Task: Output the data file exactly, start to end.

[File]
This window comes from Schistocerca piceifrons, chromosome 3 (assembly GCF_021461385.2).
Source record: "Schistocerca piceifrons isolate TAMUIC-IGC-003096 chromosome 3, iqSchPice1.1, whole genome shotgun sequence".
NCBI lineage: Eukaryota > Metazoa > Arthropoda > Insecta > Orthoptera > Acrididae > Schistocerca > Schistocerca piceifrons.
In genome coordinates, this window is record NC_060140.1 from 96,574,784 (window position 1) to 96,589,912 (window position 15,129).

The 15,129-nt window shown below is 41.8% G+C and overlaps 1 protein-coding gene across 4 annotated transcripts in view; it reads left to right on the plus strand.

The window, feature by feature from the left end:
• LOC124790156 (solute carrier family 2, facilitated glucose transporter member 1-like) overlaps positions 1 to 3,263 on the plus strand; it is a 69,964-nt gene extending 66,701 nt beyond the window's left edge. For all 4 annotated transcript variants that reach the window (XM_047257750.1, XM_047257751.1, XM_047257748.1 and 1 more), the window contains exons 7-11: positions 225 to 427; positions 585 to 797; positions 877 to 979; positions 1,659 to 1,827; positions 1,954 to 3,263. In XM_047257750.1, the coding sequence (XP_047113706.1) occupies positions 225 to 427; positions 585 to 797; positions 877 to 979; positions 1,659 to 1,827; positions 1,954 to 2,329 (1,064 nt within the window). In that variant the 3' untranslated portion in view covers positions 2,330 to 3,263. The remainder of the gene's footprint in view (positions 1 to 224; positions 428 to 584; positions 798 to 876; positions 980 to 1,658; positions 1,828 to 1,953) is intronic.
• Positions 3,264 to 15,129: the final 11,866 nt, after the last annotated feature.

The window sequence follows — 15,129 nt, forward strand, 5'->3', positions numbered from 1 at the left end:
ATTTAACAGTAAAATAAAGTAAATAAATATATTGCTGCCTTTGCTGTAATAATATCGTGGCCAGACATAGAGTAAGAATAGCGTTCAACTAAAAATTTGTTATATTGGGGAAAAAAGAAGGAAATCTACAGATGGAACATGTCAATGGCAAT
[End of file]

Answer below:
This window comes from Schistocerca piceifrons, chromosome 3 (assembly GCF_021461385.2).
Source record: "Schistocerca piceifrons isolate TAMUIC-IGC-003096 chromosome 3, iqSchPice1.1, whole genome shotgun sequence".
NCBI lineage: Eukaryota > Metazoa > Arthropoda > Insecta > Orthoptera > Acrididae > Schistocerca > Schistocerca piceifrons.
In genome coordinates, this window is record NC_060140.1 from 96,574,784 (window position 1) to 96,589,912 (window position 15,129).

The 15,129-nt window shown below is 41.8% G+C and overlaps 1 protein-coding gene across 4 annotated transcripts in view; it reads left to right on the plus strand.

The window, feature by feature from the left end:
• LOC124790156 (solute carrier family 2, facilitated glucose transporter member 1-like) overlaps positions 1 to 3,263 on the plus strand; it is a 69,964-nt gene extending 66,701 nt beyond the window's left edge. For all 4 annotated transcript variants that reach the window (XM_047257750.1, XM_047257751.1, XM_047257748.1 and 1 more), the window contains exons 7-11: positions 225 to 427; positions 585 to 797; positions 877 to 979; positions 1,659 to 1,827; positions 1,954 to 3,263. In XM_047257750.1, the coding sequence (XP_047113706.1) occupies positions 225 to 427; positions 585 to 797; positions 877 to 979; positions 1,659 to 1,827; positions 1,954 to 2,329 (1,064 nt within the window). In that variant the 3' untranslated portion in view covers positions 2,330 to 3,263. The remainder of the gene's footprint in view (positions 1 to 224; positions 428 to 584; positions 798 to 876; positions 980 to 1,658; positions 1,828 to 1,953) is intronic.
• Positions 3,264 to 15,129: the final 11,866 nt, after the last annotated feature.

The window sequence follows — 15,129 nt, forward strand, 5'->3', positions numbered from 1 at the left end:
ATTTAACAGTAAAATAAAGTAAATAAATATATTGCTGCCTTTGCTGTAATAATATCGTGGCCAGACATAGAGTAAGAATAGCGTTCAACTAAAAATTTGTTATATTGGGGAAAAAAGAAGGAAATCTACAGATGGAACATGTCAATGGCAAT